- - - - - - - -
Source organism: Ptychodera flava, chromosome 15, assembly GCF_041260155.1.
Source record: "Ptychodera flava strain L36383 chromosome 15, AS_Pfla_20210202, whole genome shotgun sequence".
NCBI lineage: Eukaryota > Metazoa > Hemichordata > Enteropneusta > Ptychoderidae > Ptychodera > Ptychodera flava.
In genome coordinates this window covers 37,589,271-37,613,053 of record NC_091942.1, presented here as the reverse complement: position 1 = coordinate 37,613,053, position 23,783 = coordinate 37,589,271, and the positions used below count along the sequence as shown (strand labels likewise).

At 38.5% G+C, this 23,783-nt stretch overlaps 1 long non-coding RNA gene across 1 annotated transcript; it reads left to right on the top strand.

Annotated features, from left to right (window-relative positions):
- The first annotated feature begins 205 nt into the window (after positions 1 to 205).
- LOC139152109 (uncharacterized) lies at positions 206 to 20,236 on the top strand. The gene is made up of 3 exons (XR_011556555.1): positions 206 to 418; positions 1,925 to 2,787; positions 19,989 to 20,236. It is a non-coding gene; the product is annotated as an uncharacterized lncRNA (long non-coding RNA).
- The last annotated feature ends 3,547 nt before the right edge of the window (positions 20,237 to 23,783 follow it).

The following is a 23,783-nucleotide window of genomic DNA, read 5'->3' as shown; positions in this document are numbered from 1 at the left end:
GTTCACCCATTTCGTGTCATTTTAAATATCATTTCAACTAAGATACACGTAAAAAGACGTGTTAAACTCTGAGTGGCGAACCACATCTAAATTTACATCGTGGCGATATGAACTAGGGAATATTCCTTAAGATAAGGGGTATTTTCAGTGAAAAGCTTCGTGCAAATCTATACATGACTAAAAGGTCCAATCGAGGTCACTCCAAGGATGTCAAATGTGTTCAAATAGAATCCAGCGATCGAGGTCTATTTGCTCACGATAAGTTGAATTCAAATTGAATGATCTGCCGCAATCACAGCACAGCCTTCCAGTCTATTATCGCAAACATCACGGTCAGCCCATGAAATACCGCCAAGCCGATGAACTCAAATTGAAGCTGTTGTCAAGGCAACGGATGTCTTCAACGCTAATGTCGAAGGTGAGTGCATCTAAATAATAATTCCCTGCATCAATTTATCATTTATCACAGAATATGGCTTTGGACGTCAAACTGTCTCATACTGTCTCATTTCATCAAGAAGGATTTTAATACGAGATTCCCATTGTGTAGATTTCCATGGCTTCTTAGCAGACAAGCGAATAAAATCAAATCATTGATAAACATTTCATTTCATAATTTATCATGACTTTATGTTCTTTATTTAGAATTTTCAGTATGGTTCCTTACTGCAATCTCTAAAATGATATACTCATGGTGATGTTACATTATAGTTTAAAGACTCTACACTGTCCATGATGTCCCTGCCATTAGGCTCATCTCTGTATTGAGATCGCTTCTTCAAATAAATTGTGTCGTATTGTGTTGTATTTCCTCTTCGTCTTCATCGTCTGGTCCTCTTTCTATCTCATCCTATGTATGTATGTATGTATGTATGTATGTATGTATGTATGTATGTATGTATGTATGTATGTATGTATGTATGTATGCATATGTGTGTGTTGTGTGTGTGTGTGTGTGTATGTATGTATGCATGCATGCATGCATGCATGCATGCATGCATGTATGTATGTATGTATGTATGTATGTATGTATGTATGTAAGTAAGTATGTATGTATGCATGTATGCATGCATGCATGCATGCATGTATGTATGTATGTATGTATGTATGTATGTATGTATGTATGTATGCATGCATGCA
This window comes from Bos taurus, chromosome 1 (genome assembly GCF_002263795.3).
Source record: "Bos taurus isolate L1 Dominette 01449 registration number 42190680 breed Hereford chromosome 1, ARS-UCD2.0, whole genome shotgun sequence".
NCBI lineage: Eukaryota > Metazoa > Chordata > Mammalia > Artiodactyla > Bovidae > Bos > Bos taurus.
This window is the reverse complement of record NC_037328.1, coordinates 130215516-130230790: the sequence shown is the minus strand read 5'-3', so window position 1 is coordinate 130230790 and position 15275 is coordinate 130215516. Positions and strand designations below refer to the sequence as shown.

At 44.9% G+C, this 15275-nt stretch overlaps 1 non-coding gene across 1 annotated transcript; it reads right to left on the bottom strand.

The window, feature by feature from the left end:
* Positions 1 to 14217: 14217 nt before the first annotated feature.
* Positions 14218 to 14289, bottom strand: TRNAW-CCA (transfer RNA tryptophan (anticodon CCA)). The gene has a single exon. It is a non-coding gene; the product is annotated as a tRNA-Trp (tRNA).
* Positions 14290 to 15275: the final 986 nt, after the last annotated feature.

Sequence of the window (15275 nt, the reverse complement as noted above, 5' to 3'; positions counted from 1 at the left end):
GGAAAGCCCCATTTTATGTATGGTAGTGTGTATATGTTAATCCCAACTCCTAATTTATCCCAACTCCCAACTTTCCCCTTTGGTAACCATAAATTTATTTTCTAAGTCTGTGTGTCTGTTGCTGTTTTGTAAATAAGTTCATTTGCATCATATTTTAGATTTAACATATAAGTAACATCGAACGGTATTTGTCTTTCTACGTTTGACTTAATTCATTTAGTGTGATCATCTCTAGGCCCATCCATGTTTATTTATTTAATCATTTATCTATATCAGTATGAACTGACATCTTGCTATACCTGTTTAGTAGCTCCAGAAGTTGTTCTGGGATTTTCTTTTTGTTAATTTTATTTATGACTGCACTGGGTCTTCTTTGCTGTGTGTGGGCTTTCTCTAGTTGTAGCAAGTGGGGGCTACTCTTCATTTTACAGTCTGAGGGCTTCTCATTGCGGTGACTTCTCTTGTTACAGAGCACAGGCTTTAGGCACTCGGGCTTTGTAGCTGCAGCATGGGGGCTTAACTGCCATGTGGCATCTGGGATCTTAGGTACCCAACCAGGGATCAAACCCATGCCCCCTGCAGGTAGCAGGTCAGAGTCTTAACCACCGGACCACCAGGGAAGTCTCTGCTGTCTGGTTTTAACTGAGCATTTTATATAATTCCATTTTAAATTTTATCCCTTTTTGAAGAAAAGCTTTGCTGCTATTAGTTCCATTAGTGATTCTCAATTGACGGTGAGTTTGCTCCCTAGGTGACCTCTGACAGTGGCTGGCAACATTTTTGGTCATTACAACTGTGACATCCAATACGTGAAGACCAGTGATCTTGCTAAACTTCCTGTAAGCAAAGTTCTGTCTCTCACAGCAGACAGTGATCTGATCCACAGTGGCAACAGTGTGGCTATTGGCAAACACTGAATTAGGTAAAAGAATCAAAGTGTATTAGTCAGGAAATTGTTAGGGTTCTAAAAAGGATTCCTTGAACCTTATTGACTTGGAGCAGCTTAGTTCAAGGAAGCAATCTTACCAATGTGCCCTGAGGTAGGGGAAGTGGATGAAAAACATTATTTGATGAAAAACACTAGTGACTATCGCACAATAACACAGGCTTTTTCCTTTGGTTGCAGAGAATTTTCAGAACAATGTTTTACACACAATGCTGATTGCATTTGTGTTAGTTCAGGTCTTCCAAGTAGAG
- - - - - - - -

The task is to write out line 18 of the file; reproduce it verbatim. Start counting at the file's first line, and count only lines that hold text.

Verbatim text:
* Positions 1 to 14217: 14217 nt before the first annotated feature.